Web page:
US: Gallup US ECI


Tue Jun 02 07:30:00 CDT 2015

Actual Previous
level -7 -3

Highlights
May economic confidence index declined to an average of minus 7 in May, down from minus 3 in April. This drop continues the monthly downward drift since confidence peaked at plus 3 in January and is the lowest monthly score since the minus 8 in November 2014. However, confidence remains much higher now than what Gallup has found in most months since Americans started to feel the recession's effects in 2008.

In January, the index averaged plus 3, the first time since the recession that it had a positive monthly average. This higher confidence was most likely related to a drop in gasoline prices across the U.S. However, the index began deteriorating after that and has had negative monthly averages since March, including May's average of minus 7.

The ECI is the average of two components: Americans' ratings of current economic conditions and whether they feel the economy is improving or getting worse. Both components dropped between April and May, continuing the downward slide, but expectations about the economy's direction are clearly suffering the most so far this year. The economic outlook component score was minus 10 in May, based on 43 percent of Americans saying the economy is getting better and 53 percent saying it is getting worse. The outlook score was down five points from the minus 5 found in April, and is the lowest monthly economic outlook score in Gallup Daily tracking since October. By contrast, the current conditions score in May was minus 4, based on 25 percent of Americans saying the economy is "excellent" or "good" and 29 percent calling it "poor." The May current conditions score is the lowest since December.

Definition
Gallup's Economic Confidence Index is a composite of two questions that Gallup asks daily of a nationally representative sample of 500 adults, aged 18 and older, and reports weekly based on approximately 3,500 interviews. One question asks Americans to evaluate current economic conditions; the other measures their perceptions of whether the economy is getting better or getting worse. The two questions have equal weight in the index, and are reported without revisions or seasonal adjustments. They can also be analyzed separately, providing insight into changes in the overall index. The survey is conducted with respondents contacted on landlines and cellphones.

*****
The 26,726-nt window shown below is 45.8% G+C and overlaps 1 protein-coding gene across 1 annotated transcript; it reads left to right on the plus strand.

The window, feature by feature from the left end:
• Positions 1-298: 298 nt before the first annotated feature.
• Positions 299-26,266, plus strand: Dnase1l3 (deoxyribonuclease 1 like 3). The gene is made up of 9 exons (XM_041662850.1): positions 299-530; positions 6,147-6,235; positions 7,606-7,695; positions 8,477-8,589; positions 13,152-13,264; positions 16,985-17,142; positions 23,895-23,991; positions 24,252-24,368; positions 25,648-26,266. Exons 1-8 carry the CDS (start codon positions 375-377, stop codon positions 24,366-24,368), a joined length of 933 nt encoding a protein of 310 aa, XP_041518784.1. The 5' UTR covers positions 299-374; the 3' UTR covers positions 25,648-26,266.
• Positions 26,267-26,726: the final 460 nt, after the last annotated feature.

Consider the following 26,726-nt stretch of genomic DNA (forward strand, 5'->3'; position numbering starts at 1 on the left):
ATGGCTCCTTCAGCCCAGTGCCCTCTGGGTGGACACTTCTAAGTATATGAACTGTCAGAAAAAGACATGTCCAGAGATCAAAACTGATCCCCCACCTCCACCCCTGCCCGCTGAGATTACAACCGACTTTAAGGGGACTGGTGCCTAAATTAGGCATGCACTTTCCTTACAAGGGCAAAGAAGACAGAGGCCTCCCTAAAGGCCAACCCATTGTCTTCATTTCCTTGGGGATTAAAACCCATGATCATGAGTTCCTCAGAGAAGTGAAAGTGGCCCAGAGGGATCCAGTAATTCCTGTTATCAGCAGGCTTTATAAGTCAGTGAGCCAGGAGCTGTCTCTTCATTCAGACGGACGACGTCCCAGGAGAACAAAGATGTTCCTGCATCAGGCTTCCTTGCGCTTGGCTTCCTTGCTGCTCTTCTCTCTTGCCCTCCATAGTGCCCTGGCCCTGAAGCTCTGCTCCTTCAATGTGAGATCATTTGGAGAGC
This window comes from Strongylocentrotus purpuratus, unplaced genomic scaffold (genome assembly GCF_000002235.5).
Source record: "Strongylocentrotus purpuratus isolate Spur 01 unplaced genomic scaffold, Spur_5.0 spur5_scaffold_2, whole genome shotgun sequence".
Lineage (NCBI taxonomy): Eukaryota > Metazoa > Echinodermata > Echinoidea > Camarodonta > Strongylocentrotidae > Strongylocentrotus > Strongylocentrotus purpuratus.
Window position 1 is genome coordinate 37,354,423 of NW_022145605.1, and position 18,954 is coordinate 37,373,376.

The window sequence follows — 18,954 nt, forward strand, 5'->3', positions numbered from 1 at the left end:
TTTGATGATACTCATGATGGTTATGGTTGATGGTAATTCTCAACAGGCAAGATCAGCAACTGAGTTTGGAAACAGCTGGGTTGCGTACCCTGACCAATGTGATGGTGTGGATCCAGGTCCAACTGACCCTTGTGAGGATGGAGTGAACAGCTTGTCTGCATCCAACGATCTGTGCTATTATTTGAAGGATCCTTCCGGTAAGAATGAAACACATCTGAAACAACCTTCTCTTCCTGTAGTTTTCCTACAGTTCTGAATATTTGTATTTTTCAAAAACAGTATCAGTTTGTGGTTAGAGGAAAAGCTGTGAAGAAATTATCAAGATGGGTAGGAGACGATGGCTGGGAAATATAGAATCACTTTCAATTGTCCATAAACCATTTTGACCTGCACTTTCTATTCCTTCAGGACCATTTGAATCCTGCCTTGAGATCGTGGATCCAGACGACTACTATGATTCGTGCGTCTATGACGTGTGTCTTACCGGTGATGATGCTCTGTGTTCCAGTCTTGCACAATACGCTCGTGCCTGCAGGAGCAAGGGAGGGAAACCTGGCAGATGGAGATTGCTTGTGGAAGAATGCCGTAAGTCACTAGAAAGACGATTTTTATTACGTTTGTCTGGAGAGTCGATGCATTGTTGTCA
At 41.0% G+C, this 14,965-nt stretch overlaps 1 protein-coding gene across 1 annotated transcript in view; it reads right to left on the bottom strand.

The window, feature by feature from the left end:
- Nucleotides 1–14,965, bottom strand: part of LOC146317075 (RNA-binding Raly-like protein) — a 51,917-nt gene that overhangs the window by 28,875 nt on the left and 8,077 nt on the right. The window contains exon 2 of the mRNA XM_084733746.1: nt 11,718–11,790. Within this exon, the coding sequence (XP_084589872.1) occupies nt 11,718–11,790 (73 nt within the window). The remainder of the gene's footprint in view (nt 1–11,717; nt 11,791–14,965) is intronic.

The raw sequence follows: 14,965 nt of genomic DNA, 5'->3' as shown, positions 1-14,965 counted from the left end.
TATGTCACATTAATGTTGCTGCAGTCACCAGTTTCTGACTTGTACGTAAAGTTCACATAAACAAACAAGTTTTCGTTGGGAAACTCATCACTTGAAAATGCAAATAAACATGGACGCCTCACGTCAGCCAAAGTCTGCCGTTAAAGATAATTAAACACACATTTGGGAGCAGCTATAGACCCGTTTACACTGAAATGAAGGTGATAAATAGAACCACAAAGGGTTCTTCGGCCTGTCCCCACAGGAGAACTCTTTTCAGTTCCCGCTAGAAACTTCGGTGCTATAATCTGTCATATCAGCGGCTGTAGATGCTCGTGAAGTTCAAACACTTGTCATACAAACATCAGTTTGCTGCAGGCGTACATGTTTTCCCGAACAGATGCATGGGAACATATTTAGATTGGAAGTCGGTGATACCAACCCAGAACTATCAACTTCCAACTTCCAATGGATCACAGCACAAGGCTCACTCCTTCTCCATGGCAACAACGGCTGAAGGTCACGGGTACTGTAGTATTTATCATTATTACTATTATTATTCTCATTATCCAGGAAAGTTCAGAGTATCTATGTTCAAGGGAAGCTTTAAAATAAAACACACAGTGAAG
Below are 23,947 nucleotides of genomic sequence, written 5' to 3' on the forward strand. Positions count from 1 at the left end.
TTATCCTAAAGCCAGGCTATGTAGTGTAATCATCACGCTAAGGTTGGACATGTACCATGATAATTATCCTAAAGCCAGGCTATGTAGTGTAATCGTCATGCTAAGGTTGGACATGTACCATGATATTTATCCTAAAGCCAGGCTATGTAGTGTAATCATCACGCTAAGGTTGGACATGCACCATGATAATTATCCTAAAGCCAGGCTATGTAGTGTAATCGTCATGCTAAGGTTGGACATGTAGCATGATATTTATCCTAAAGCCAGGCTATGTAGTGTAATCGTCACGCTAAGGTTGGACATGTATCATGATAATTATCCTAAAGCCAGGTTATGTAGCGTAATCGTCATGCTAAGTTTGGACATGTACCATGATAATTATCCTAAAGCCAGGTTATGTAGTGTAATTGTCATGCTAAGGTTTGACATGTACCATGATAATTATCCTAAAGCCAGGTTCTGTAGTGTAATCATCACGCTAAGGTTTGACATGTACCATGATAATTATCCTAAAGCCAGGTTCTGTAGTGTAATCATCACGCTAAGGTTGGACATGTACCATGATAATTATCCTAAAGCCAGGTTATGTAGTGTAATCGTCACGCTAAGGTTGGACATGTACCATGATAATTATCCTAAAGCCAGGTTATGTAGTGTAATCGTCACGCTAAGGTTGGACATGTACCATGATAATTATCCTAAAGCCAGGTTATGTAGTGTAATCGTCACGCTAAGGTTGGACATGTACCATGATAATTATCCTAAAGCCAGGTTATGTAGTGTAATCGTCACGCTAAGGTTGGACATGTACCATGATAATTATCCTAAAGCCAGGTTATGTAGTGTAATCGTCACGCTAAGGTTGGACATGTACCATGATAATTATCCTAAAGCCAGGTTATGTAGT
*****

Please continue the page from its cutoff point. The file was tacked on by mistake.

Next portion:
In today's fast-moving, information-loaded environment, consumer attitudes can, and often do, change multiple times between the beginning and the middle or end of a month, and the Gallup index keeps up with these fluctuations. Followers of the metric therefore develop a keen understanding of the degree to which various economic and political events -- including monthly BLS jobs reports, major changes in the stock market, and significant congressional budget actions -- affect consumer attitudes.


Description
Investors are highly sensitive to consumers' mindset as a potential leading indicator of consumer spending behavior. The Gallup index provides a timely reading of consumer attitudes, facilitating precise evaluations of consumers' mood and the drivers of consumer attitudes. The index gives investors a valuable tool to help predict what the other indexes will report each month, which in turn can help investors anticipate any major stock market reactions.

Econoday reports monthly data. Gallup reports results of the ECI on Gallup.com on a daily, weekly, monthly and quarterly basis.

The Gallup Economic Confidence Index has a possible maximum of plus 100 (reached if all Americans rate current economic conditions as excellent or good, and all Americans say the economy is getting better) and a possible minimum of minus 100 (reached if all rate the current economy as poor, and say the economy is getting worse). The zero midpoint indicates either neutral or mixed attitudes about the economy. Gallup has asked the component questions periodically since 1992, monthly since October 2000, and daily since January 2008. Since 1992, the index has ranged from a high of plus 56 in January 2000, coincident with a period of robust U.S. economic performance and a balanced federal budget, to a low of minus 65 in October 2008, during the global financial crisis.